30 of 30 people found the following review helpful
Worth the 10.35 ounces in my pack,
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This review is from: Forest Forensics: A Field Guide to Reading the Forested Landscape (Paperback)
I liked the two other books I have by Tom Wessels (Reading the Forested Landscape; The Granite Landscape) and thought I would try this one. It's a small book but the coated paper adds weight for the 160 pages. The weight is not a major issue for me but probably would be for long-distance hikers. There are 64 single page photos and 19 photos across 2 facing pages. Photo quality is just fine to very good in nearly all cases. Only two photos didn't work well for me - 4A2 Plow trough adjacent to stone wall, where the break in slope you're supposed to notice unfortunately falls directly in the gutter between the two facing pages, and 5A1 Subtly pillowed and cradled ground - it just looked like pretty flat and featureless ground in this photo, covered with pine needles and oak leaves. It is not easy to photograph subtle landscape features in forest light and shade, so to have issues with only 2 photos in over 80 is not strong criticism. An earlier reviewer was offended by the observation that a flat-topped stump suggests the area was logged. That's a real example certainly, and while there are also more subtle points raised, focusing on them misses the main value of the book to me. It is rare that someone with Tom Wessel's experience in landscape interpretation (or anything else) provides people without that background with the opportunity to participate in his thought process, by sharing publicly what observations he thinks are important, and what his decision-tree logic looks like as he thinks his way through the evidence to answer such questions as what happened, in what order, and when, in an area that is now forest. The heart of the book is in a 7-page section at the beginning, outlining observations/evidence related to Agriculture; Old Growth and Wind; and Logging and Fire evidence. The photographs and brief text are designed to clarify points made in the decision tree statements. You don't need a PhD in forest ecology to use this book, and if you had one you might find it overly simple but as a geologist, it works for me. I found myself saying "aha" as I looked through the photos - thinking of one example after another that I've seen in New England woods over the past 50+ years. His observations about sheep's wool being thick enough to keep them from feeling the barbs in barbed wire fences even helped explain why our bus driver in southern Iceland had to pull over one afternoon a few summers ago and go running back up the road, to untangle a sheep that was caught halfway through the fence along the highway.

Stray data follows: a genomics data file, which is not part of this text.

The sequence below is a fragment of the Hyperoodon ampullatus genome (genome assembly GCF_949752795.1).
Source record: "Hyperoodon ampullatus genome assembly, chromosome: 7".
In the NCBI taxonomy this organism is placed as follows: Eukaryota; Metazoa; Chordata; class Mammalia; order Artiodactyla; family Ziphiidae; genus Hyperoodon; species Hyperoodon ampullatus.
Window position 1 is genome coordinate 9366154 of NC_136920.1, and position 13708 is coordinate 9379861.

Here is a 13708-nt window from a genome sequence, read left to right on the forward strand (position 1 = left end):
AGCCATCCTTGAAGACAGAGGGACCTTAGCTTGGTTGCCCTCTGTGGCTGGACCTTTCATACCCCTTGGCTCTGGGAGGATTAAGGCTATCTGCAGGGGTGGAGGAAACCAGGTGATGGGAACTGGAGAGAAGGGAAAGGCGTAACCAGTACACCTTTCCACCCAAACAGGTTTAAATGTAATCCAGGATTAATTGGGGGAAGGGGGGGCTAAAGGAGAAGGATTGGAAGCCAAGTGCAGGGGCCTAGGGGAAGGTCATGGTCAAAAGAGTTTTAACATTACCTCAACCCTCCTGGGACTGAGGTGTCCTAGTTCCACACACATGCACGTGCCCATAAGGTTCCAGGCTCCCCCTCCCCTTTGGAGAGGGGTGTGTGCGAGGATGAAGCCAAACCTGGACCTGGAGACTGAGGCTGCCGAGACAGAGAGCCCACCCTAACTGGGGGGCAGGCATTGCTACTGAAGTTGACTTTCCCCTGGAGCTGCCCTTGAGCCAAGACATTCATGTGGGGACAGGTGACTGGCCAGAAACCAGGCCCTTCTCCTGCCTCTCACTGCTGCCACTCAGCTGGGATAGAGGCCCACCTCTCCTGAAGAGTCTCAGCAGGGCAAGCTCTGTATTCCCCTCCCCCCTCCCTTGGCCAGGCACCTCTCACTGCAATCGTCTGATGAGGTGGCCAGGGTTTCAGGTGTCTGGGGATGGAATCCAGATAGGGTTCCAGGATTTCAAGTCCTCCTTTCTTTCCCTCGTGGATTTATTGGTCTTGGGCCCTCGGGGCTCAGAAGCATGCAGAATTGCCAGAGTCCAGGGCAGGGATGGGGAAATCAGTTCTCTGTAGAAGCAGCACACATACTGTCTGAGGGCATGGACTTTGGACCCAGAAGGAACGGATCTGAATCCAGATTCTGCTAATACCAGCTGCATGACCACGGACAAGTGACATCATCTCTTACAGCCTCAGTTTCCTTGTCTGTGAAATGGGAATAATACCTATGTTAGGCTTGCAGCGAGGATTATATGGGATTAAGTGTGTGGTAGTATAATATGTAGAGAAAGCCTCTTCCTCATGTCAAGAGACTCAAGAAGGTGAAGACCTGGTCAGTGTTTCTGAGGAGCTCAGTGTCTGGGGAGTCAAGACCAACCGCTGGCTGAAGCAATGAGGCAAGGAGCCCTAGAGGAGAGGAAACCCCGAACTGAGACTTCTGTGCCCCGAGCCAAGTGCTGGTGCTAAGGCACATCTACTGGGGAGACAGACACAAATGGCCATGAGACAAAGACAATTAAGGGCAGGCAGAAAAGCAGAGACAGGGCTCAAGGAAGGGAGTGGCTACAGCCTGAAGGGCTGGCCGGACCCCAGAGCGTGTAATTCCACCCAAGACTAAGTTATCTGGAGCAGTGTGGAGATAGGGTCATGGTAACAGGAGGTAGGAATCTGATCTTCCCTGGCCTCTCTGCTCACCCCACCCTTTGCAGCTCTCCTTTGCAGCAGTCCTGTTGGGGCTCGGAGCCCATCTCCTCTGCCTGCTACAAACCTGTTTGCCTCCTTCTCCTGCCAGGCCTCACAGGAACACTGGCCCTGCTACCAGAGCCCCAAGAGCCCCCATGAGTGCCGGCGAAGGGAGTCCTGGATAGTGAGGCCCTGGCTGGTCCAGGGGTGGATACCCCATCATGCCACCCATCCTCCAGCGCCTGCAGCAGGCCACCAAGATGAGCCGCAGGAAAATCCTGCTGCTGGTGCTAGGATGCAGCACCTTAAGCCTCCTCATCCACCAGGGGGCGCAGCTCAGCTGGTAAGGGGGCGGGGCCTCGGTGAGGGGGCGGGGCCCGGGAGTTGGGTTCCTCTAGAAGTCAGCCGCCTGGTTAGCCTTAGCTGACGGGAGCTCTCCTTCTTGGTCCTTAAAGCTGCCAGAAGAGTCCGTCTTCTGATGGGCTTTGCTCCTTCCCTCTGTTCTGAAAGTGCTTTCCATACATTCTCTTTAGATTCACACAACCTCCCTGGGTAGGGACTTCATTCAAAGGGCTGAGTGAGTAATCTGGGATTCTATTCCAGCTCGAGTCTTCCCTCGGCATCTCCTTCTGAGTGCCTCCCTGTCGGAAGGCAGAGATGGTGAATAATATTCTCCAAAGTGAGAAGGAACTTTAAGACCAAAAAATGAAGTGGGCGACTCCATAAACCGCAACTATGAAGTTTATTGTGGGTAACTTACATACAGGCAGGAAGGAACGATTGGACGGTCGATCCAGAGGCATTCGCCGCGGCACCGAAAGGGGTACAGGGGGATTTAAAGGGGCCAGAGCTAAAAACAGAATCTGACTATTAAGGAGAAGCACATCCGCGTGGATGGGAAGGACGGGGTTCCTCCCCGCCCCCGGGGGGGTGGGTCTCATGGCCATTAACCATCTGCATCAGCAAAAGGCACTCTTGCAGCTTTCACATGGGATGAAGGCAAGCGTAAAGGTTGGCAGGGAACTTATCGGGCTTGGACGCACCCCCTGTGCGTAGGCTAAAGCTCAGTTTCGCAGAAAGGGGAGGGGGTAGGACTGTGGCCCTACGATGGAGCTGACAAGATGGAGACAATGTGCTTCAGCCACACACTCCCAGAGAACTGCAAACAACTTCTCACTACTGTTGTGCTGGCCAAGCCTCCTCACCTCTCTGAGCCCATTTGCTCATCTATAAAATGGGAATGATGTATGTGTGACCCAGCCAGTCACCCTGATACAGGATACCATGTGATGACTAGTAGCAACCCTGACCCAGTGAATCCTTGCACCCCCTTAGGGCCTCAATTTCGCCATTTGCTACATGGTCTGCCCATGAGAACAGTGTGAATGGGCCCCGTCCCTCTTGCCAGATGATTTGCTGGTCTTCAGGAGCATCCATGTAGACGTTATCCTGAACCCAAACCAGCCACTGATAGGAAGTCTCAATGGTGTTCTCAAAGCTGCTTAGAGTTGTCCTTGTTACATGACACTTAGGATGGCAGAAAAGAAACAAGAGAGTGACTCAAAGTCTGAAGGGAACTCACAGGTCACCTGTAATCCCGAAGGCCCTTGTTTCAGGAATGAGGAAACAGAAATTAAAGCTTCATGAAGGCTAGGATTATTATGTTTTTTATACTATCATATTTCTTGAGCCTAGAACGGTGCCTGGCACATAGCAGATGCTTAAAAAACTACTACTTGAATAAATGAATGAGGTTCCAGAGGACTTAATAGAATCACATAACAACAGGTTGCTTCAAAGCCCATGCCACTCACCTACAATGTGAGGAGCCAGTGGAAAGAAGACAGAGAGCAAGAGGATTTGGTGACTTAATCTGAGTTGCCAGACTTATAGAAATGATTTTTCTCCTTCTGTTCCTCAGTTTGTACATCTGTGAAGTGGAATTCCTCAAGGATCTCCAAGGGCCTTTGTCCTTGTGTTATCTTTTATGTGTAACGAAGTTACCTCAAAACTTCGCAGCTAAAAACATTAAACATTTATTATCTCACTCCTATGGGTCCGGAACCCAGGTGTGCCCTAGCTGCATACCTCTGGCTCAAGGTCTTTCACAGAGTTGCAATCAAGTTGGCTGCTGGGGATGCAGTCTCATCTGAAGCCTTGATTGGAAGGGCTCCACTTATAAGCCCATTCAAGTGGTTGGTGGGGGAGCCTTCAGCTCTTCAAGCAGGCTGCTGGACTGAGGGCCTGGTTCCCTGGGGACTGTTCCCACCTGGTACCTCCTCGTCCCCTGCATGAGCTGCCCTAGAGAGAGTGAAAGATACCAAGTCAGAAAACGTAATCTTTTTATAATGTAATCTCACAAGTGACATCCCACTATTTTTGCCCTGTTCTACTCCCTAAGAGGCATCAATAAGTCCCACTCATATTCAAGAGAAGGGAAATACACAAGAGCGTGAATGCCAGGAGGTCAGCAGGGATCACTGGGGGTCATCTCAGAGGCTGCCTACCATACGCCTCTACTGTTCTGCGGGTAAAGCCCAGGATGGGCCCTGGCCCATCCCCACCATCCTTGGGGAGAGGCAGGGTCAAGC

I think it's a deceptively simple book, and one that I'm glad to have. I recently met someone who teaches at an environmental school in Jackson Hole, who had studied with Tom Wessels. She confirmed my sense that he would be a great person to spend time in the field with. Until that ever happens, the Forest Forensics book will have to stand in.